Making a Difference on a School Board

By: Devin Reese
March 24, 2019
Est. Reading Time: 3 minutes
Haddon Heights High School in New Jersey (Credit: Amy Gahran via Flickr, CC-BY)
Our "Stories from the field" series shares the experiences of engineers and scientists who are making a difference in their communities.
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Philip (Bo) Hammer, who earned a Ph.D. in physics from the University of Oregon, has an abiding interest in applying his expertise to science policy and education. He began his career as a congressional fellow of the American Physical Society providing technical expertise in the U.S. House of Representatives. Currently a senior director at the American Institute of Physics, Hammer leads initiatives on diversity and inclusion. Outside of his day job, he previously served two elected terms on a local school board in New Jersey. ESAL interviewed him about how his background as a physicist motivated and informed his local engagement.

DR: What sparked your interest in getting involved with public policy, given that you come from a research background?

Hammer: My family was very political. My dad served on our local school board, and my mom was the mayor of San Jose for two terms. Community politics were in my blood. There was always a buzz of family discussion about the latest election or political issue. When I was studying to be a scientist, although I loved research, I did not have a personal vision of becoming a lab scientist. I was always inspired to apply my training to serve society in other ways.

DR: When did your own engagement with local politics start?

Hammer: My own involvement came when my wife and I moved to a small town in New Jersey for a job. Our house was right across from the high school that our son would attend. High school kids kept smoking and throwing cigarette butts on our lawn. So, I got a group of neighbors together and we convinced the borough council to pass an ordinance making it illegal for minors to smoke or buy tobacco products. We also worked with the school board and school resource officer to get institutional support to stop the problem.

DR: Were you successful?

Hammer: Yes, amazingly! The problem quickly resolved itself. The success led to people recruiting me to the local school board. I had demonstrated that I was willing to take on an issue. Plus, I was motivated because my own son was in the schools, and it seemed like a great way to make a difference in his life.

DR: What did you hope to influence by serving on the school board?

Hammer: I did not go in with an agenda, but figured I’d be an advocate for strong science and math education, should concerns arise. The education turned out to be good; I did not have anything to worry about. The main issues were around budget and teacher contract negotiations. I was on the committee for two rounds of contract negotiations, chairing it the second time. We rallied community support for the teachers’ demands, which came close to a strike but ended up resolving amicably. Another big issue was a bond initiative to renovate all of the district schools. I was able to push for good science labs as a major upgrade to the science classrooms.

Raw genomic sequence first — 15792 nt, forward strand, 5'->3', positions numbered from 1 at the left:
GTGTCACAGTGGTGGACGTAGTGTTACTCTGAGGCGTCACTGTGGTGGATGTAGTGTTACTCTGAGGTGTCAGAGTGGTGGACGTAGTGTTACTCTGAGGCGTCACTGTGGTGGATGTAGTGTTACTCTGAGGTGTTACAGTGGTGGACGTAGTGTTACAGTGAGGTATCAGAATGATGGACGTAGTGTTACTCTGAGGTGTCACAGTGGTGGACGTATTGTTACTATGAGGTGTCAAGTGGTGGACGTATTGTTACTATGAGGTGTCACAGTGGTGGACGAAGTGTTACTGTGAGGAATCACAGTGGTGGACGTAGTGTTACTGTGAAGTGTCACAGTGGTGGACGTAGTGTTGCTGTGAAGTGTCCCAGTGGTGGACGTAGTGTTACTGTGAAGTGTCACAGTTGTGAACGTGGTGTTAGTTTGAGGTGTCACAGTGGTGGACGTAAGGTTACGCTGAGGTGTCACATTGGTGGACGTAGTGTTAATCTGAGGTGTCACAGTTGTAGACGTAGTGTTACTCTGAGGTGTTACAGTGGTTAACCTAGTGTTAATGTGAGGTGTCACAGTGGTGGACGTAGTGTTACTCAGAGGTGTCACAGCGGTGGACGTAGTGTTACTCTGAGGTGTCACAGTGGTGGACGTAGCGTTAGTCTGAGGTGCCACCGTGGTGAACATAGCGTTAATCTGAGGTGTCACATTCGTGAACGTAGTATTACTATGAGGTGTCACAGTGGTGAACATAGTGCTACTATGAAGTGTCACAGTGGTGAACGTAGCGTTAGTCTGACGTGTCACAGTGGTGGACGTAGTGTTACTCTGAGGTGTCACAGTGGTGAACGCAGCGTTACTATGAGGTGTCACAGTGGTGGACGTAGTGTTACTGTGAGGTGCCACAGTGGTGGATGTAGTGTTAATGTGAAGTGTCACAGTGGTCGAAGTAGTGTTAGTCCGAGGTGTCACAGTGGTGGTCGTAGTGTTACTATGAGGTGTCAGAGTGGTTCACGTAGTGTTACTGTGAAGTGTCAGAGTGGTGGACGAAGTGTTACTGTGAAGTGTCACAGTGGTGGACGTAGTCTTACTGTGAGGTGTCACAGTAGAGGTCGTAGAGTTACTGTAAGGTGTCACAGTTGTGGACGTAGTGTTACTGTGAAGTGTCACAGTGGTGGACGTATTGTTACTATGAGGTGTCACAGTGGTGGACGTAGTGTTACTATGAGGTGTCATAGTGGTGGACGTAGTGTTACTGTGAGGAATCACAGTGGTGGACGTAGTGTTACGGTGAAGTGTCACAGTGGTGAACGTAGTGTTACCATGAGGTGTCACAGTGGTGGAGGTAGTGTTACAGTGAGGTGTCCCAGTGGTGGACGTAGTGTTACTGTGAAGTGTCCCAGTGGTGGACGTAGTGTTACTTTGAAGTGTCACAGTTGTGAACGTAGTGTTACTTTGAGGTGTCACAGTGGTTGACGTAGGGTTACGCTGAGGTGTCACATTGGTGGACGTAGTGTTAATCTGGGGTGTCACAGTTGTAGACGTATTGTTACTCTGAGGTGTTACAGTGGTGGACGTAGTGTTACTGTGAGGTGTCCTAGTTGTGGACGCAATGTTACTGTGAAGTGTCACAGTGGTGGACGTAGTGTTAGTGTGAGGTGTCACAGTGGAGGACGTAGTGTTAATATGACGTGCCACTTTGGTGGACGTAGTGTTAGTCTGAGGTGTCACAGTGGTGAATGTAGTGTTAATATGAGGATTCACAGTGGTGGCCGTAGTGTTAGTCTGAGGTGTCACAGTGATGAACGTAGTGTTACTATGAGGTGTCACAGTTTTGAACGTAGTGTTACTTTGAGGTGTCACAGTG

DR: Did you find the skills you’d developed as a scientist to be useful?

Hammer: A certain amount of my usefulness was personality. I have a reputation for being a calm presence, which helped in tense negotiations. At the same time, my ease with data and numbers allowed me to be pretty facile at capturing a lot of financial detail, such as how teacher contracts fit into the bigger picture of the school budget.

DR: Did you learn anything unexpected from your experience, about how to be effective in this new milieu?

Hammer: I’d say that it is a lot more work than the people who twist your arm to run for office will admit. You have to be prepared to work hard, stand on your principles, and study the issues deeply so you can back up your positions with evidence. Scientists can bring an evidence-based perspective with credibility to the table.

DR: What does a scientist or engineer get out of engaging at the local level?

Hammer: I got great camaraderie. It was fun! Often, the pace of change in politics is super slow. In six years, this school board did a lot, managing to rebuild the school and make sure teachers were compensated fairly. Plus, my son appreciated and benefited from it during his middle to high school years.

Do you have a story to tell about your own local engagement or of someone you know? Please submit your idea here , and we will help you develop and share your story for our series.

Engineers & Scientists Acting Locally (ESAL) is a non-advocacy, non-political organization. The information in this post is for general informational purposes and does not imply an endorsement by ESAL for any political candidates, businesses, or organizations mentioned herein.
Published: 03/24/19
Updated: 07/31/22
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